The medication has met the criteria of overall survival for individuals with this type of liver cancer who were previously treated with sorafenib, Merck says.
The phase 3 KEYNOTE-394 trial of Keytruda (pembrolizumab, Merck), an anti-PD-1 therapy, met its primary endpoint of overall survival for Asian individuals with advanced hepatocellular carcinoma who were previously treated with sorafenib, Merck said in a statement.
“Frequently diagnosed at an advanced stage, hepatocellular carcinoma has 1 of the highest mortality rates of solid cancers. Despite recent progress, there remains an unmet need for anti-PD-1 monotherapy after sorafenib, where Keytruda is an established treatment option for patients,” Scot Ebbinghaus, MD, vice president of clinical research at Merck Research Laboratories, said in a statement.
“It is very encouraging that Keytruda significantly improved overall survival in this study, and we look forward to engaging with regulatory authorities as quickly as possible,” he said.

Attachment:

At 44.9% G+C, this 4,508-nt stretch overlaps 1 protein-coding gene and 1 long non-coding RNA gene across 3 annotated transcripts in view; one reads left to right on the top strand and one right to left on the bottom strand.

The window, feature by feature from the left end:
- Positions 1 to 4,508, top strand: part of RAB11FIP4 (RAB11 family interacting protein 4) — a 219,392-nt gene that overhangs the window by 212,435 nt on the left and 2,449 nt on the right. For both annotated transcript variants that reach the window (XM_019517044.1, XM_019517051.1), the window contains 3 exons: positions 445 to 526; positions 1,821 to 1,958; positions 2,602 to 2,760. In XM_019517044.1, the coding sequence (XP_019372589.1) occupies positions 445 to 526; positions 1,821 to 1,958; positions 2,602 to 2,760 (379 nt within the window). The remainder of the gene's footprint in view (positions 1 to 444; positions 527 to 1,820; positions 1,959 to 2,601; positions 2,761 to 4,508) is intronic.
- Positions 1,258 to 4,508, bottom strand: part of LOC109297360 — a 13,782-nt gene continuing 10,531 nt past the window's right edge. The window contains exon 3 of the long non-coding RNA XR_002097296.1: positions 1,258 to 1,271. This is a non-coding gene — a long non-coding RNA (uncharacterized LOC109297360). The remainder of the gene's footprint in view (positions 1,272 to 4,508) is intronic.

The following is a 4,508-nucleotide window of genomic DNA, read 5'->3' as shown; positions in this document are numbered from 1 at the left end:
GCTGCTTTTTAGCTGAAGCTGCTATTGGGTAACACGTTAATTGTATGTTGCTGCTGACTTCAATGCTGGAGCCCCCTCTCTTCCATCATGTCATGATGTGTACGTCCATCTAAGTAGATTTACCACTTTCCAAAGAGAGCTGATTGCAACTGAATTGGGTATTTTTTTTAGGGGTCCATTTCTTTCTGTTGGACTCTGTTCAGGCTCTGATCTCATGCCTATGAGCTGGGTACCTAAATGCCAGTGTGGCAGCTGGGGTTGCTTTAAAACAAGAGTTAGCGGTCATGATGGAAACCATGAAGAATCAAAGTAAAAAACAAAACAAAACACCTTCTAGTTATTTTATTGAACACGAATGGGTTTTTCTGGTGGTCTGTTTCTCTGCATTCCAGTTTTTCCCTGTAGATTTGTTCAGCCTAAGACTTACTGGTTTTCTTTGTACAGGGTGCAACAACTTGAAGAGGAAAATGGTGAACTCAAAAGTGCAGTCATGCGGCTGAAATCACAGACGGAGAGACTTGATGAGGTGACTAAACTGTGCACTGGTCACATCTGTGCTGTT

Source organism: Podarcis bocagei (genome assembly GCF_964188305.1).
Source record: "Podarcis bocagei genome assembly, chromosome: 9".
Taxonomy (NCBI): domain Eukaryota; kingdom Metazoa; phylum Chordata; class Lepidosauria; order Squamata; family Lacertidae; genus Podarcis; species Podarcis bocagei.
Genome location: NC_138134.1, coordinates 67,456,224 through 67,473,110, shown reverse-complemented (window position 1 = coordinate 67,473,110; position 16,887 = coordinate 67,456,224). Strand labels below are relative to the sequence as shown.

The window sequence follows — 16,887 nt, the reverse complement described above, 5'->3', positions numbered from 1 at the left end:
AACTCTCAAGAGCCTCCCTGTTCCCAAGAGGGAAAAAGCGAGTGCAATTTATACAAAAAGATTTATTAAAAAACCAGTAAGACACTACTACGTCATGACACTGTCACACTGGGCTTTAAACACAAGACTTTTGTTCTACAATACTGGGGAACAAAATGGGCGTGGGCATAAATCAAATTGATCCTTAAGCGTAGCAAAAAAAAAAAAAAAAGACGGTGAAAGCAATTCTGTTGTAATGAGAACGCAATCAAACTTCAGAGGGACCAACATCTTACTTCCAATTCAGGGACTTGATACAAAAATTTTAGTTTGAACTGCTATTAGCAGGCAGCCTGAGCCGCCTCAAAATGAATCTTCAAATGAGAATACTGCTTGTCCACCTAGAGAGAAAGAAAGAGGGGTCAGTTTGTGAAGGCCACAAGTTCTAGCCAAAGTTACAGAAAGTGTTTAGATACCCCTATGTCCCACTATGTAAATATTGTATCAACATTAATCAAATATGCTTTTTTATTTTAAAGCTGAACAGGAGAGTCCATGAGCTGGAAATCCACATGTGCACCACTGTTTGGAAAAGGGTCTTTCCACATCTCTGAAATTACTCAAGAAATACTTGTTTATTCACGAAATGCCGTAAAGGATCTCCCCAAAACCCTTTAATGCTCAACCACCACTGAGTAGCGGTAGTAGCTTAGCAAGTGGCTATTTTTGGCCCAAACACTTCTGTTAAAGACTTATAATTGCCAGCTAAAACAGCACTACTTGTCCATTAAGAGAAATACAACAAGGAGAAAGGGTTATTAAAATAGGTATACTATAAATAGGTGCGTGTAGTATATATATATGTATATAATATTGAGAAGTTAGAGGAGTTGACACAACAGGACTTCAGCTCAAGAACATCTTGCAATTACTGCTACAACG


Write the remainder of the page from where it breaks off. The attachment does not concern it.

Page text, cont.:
Investigators found that treatment with pembrolizumab and supportive care significantly improved overall survival compared with the placebo and supportive care.
The phase 3 trial also met secondary endpoints of progression-free survival and objective response rate with significant improvements for pembrolizumab compared with the placebo.
Keytruda was granted accelerated approval in November 2018 for individuals with hepatocellular carcinoma who were previously treated with sorafenib, which was based on the objective response rate and durability from KEYNOTE-224.
In April 2021, the FDA’s Oncologic Drugs Advisory Committee voted to maintain the accelerate approval.
Merck announces KEYTRUDA (pembrolizumab) met primary endpoints of overall survival (OS) for patients with advance hepatocellular carcinoma previously treated with sorafenib. Merck. News release. September 27, 2021. Accessed September 28, 2021. https://www.merck.com/news/merck-announces-keytruda-pembrolizumab-met-primary-endpoint-of-overall-survival-os-in-patients-with-advanced-hepatocellular-carcinoma-previously-treated-with-sorafenib/